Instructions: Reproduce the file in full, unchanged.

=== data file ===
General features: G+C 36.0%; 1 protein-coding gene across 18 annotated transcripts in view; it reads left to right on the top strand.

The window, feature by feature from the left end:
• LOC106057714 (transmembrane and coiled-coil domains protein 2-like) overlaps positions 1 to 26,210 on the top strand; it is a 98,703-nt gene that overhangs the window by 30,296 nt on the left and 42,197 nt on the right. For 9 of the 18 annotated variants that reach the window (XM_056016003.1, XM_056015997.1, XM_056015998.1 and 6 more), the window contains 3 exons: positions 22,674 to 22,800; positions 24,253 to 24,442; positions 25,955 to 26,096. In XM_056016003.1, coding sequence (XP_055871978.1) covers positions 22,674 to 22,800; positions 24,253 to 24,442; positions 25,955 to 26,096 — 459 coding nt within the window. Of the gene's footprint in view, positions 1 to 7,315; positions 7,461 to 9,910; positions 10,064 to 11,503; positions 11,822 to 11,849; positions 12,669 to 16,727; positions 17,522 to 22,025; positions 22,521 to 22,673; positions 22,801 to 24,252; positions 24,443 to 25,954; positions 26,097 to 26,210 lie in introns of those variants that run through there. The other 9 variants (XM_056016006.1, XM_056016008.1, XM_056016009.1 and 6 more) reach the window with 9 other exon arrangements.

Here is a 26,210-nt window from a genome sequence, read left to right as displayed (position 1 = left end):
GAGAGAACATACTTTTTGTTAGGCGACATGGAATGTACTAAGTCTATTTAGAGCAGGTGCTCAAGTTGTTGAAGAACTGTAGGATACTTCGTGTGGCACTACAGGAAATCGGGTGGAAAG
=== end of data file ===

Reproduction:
General features: G+C 36.0%; 1 protein-coding gene across 18 annotated transcripts in view; it reads left to right on the top strand.

The window, feature by feature from the left end:
• LOC106057714 (transmembrane and coiled-coil domains protein 2-like) overlaps positions 1 to 26,210 on the top strand; it is a 98,703-nt gene that overhangs the window by 30,296 nt on the left and 42,197 nt on the right. For 9 of the 18 annotated variants that reach the window (XM_056016003.1, XM_056015997.1, XM_056015998.1 and 6 more), the window contains 3 exons: positions 22,674 to 22,800; positions 24,253 to 24,442; positions 25,955 to 26,096. In XM_056016003.1, coding sequence (XP_055871978.1) covers positions 22,674 to 22,800; positions 24,253 to 24,442; positions 25,955 to 26,096 — 459 coding nt within the window. Of the gene's footprint in view, positions 1 to 7,315; positions 7,461 to 9,910; positions 10,064 to 11,503; positions 11,822 to 11,849; positions 12,669 to 16,727; positions 17,522 to 22,025; positions 22,521 to 22,673; positions 22,801 to 24,252; positions 24,443 to 25,954; positions 26,097 to 26,210 lie in introns of those variants that run through there. The other 9 variants (XM_056016006.1, XM_056016008.1, XM_056016009.1 and 6 more) reach the window with 9 other exon arrangements.

Here is a 26,210-nt window from a genome sequence, read left to right as displayed (position 1 = left end):
GAGAGAACATACTTTTTGTTAGGCGACATGGAATGTACTAAGTCTATTTAGAGCAGGTGCTCAAGTTGTTGAAGAACTGTAGGATACTTCGTGTGGCACTACAGGAAATCGGGTGGAAAG